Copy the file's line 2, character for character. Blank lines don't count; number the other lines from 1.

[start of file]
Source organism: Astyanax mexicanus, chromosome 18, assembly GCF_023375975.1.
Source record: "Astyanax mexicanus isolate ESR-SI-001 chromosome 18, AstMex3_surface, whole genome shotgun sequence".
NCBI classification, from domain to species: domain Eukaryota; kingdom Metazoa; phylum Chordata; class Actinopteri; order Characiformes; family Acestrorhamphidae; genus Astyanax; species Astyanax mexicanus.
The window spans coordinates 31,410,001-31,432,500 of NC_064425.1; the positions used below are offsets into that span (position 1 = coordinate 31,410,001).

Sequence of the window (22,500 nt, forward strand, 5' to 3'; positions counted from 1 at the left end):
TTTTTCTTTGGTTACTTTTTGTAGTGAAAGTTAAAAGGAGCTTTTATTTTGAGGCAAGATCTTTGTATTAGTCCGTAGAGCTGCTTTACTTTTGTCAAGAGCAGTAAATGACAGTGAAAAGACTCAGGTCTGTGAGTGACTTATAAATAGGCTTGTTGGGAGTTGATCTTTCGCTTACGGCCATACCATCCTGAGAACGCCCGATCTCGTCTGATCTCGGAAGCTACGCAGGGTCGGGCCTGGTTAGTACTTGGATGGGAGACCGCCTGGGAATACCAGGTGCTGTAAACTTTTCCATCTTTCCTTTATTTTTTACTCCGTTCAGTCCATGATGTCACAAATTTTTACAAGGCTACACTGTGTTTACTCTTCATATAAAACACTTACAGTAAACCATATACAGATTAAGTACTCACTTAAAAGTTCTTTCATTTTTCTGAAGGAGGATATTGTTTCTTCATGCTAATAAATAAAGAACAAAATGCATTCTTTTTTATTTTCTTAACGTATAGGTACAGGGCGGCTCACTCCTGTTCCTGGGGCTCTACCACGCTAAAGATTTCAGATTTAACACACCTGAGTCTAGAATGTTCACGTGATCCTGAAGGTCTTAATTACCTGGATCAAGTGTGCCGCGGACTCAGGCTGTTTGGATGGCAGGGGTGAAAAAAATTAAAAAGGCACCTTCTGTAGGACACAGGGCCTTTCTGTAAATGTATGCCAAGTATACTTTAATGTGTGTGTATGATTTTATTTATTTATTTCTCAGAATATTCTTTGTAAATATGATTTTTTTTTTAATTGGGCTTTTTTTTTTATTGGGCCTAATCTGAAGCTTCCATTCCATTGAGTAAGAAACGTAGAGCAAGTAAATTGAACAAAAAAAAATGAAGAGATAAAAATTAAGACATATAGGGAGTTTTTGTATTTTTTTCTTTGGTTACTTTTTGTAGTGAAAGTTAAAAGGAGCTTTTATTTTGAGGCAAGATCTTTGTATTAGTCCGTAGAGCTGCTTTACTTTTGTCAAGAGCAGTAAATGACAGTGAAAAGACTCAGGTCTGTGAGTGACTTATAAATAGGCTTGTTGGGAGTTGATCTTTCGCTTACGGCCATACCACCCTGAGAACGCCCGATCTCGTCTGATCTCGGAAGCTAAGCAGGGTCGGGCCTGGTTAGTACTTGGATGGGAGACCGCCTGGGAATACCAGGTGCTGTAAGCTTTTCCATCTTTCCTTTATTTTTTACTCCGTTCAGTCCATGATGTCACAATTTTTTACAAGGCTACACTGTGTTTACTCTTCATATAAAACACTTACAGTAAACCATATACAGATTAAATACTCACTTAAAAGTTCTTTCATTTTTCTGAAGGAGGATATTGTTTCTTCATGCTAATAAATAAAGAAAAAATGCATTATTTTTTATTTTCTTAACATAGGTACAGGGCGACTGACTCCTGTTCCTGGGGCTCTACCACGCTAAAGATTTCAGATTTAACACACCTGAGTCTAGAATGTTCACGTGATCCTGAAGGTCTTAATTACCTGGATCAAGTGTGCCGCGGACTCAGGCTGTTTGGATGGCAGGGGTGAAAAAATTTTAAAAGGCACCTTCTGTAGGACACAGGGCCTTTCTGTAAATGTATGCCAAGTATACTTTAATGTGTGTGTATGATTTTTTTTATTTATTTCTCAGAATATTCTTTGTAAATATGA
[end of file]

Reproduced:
Source record: "Astyanax mexicanus isolate ESR-SI-001 chromosome 18, AstMex3_surface, whole genome shotgun sequence".